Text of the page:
Despite Institute's Woes, Rep. Murtha Still Seeks Earmarks

Rep. John P. Murtha has raised questions among watchdog groups about the use of taxpayer money to fund projects that benefit his loyalists.
Rep. John P. Murtha has raised questions among watchdog groups about the use of taxpayer money to fund projects that benefit his loyalists. (By Melina Mara -- The Washington Post)
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By Carol D. Leonnig
Washington Post Staff Writer
Tuesday, September 22, 2009

INDIANA, Pa. -- The buzzer is broken at the John P. Murtha Institute for Homeland Security, and a note invites visitors, "Please knock." On a summer afternoon, a lone intern answers the door of the mostly empty basement offices that through the years have overseen $50 million in federal money awarded to projects designed to make the nation safer.

Named for the chairman of the powerful House Appropriations subcommittee on defense, who has shepherded most of its funding, the Murtha Institute was supposed to embark on projects to protect the country from terrorists and clean up environmental dangers. Much of the work went to companies and friends close to the congressman, and few of the projects met their goals, a Washington Post investigation shows.

But the institute's spotty performance and internal turmoil have not deterred Murtha (D-Pa.) or his alma mater, Indiana University of Pennsylvania, which houses the center, from seeking more money or dreaming big about the future.

Plans are underway to move the Murtha Institute from its dormitory basement suite to a $53 million IUP athletic arena and conference center now under construction. Murtha secured a $3 million federal earmark for the building two years ago, and he sought another earmark this year before abruptly changing course as investigations of his defense appropriations and lobbying connections heated up. Murtha redirected some of that request to IUP research.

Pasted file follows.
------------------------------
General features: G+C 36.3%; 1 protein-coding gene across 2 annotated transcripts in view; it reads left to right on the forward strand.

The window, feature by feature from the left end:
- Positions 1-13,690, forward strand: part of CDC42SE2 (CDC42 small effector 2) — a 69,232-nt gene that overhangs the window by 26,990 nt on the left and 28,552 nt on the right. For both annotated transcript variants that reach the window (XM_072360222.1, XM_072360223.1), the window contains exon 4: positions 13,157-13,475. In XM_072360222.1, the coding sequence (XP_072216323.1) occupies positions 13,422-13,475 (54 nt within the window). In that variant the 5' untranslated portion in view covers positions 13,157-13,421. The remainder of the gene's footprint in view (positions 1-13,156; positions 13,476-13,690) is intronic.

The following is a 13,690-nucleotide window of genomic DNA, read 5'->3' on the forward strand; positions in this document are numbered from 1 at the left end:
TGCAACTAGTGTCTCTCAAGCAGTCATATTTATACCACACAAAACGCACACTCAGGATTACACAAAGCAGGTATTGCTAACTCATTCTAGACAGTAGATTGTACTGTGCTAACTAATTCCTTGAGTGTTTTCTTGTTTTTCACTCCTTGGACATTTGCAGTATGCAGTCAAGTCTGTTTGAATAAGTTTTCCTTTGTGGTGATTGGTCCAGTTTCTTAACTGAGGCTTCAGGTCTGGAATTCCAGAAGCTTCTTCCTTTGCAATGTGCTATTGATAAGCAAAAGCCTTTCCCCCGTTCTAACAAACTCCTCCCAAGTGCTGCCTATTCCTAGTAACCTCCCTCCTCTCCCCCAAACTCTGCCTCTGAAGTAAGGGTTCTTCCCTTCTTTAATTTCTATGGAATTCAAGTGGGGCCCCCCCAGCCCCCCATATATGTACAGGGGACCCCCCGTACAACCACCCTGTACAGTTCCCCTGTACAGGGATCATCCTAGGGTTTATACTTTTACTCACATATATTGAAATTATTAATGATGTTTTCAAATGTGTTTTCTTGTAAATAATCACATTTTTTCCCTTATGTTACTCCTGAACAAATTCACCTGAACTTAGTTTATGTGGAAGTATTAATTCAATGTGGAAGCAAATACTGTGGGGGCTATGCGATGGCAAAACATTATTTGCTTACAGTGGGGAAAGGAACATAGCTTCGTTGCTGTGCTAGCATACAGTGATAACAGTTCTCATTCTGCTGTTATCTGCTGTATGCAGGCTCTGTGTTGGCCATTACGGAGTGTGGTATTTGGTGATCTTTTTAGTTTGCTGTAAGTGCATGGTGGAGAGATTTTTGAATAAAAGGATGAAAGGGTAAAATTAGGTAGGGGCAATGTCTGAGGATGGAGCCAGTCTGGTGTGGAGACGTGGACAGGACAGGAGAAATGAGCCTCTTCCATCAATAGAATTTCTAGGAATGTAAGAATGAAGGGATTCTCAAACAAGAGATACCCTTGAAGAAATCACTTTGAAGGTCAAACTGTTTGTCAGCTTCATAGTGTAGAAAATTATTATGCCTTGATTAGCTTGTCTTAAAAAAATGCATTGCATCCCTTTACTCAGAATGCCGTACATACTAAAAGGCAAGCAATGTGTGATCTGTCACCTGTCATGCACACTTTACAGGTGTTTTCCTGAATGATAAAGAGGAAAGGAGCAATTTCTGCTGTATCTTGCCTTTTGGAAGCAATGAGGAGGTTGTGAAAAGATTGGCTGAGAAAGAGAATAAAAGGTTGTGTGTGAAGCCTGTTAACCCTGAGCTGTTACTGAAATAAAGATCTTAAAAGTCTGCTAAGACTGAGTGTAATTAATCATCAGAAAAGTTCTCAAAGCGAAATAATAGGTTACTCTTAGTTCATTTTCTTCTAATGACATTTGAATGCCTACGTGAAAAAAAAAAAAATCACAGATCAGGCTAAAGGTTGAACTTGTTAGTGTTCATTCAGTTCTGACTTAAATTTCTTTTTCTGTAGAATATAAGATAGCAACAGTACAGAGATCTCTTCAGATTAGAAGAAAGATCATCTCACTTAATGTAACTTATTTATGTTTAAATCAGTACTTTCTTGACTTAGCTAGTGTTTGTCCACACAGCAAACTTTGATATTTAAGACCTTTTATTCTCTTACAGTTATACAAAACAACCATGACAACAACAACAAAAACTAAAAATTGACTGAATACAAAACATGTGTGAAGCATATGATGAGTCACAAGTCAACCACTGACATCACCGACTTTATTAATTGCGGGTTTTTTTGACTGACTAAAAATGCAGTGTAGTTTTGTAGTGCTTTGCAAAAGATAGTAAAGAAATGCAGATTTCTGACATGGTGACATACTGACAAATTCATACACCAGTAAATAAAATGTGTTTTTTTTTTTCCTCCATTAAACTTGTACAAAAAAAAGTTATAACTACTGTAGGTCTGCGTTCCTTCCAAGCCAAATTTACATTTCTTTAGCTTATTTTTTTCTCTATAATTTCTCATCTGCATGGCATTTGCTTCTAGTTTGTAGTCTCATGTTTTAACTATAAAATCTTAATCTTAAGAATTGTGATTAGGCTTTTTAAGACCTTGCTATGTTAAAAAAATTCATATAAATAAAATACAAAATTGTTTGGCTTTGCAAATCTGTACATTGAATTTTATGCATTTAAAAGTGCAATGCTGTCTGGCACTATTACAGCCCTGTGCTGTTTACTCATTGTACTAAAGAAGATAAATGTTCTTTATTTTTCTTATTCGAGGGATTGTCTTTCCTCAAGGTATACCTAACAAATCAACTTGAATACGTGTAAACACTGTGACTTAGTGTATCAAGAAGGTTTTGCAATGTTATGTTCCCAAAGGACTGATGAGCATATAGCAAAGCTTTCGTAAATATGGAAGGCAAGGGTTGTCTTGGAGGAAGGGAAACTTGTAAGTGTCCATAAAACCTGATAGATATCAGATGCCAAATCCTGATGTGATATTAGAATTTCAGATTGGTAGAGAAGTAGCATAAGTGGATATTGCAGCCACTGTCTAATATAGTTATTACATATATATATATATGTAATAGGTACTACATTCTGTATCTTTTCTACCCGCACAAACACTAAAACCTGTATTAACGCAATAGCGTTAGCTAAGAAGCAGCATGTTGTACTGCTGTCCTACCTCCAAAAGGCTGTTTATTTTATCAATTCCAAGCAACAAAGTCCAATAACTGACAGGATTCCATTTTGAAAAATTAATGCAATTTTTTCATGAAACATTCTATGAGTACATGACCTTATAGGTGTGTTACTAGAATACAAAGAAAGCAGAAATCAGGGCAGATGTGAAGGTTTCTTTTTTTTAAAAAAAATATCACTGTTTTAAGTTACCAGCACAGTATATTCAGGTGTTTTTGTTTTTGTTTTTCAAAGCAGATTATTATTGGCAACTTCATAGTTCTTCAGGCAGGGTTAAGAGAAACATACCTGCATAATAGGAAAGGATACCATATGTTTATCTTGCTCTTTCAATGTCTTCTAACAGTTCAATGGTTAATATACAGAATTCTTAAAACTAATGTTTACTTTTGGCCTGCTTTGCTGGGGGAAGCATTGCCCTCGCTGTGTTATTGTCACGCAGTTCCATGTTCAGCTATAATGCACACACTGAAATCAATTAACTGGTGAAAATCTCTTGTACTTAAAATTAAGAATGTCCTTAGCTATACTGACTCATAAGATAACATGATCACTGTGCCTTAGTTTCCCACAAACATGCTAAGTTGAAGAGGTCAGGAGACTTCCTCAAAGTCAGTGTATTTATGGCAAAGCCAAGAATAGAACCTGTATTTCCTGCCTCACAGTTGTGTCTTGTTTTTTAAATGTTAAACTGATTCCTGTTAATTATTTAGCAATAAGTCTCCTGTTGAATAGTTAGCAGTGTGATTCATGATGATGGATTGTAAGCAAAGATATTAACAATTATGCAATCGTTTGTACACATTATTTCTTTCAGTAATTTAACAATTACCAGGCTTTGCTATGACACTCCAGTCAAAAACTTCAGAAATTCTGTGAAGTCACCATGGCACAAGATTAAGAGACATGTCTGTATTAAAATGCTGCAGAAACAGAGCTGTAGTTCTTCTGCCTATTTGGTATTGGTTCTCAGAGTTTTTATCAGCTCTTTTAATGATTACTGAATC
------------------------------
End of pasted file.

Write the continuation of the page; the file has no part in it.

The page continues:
In a district that also boasts a regional airport named for Murtha and nearly a dozen other facilities bearing his name, the institute is another example of how the congressman has used federal money to revitalize this economically depressed former coal-mining region. In doing so, he has raised questions among watchdog groups and outside critics about using taxpayer money to fund projects that appear to mostly benefit Murtha loyalists.

"He who pays the most homage to Murtha is the one who gets the money," said Cathy Wentzel, who managed a research group linked to the Murtha Institute and left when her boss was fired.

Murtha spokesman Matt Mazonkey declined to comment. IUP President Tony Atwater acknowledged in a written statement that leadership changes "may have contributed to deferred and limited productivity in certain areas."

"IUP has implemented an extensive and rigorous review process that seeks to identify federal funding research projects that have a high probability of producing sound data for important national and world needs and we are proud of the progress the university has made in this area," he said.

Murtha did not graduate from IUP, Pennsylvania's fifth-largest university, but he took graduate courses there. The university often turned to him with funding requests from its various research entities. The school was particularly successful with homeland security requests, securing about $20 million in grants and earmarks through the congressman from the late 1990s until 2003.

University officials and business leaders envisioned creating in the city of Indiana a replica of the defense mecca that Murtha spawned an hour to the south in Johnstown, using earmarks to spur growth. In 2004, a year after IUP founded the Murtha Institute, the university won $18.5 million in federal funding, mostly for security research.

But the institute and its sister organizations struggled amid questions about its direction. Jeffrey Crane, its director from 2006 until last month, said the institute for years served as a "paper institute" with no clear mission. Crane was rebuffed by the IUP administration when he shared his concerns about contractor billing practices on some projects that the Murtha Institute was ostensibly overseeing, according to correspondence and to professors involved in the matter who spoke on the condition of anonymity. Crane declined to comment, but acknowledged that he had no power over earmark money flowing to contractors.

"Whether or not I agree with what they've done with the projects or money so far, I have nothing to do with that," he said.

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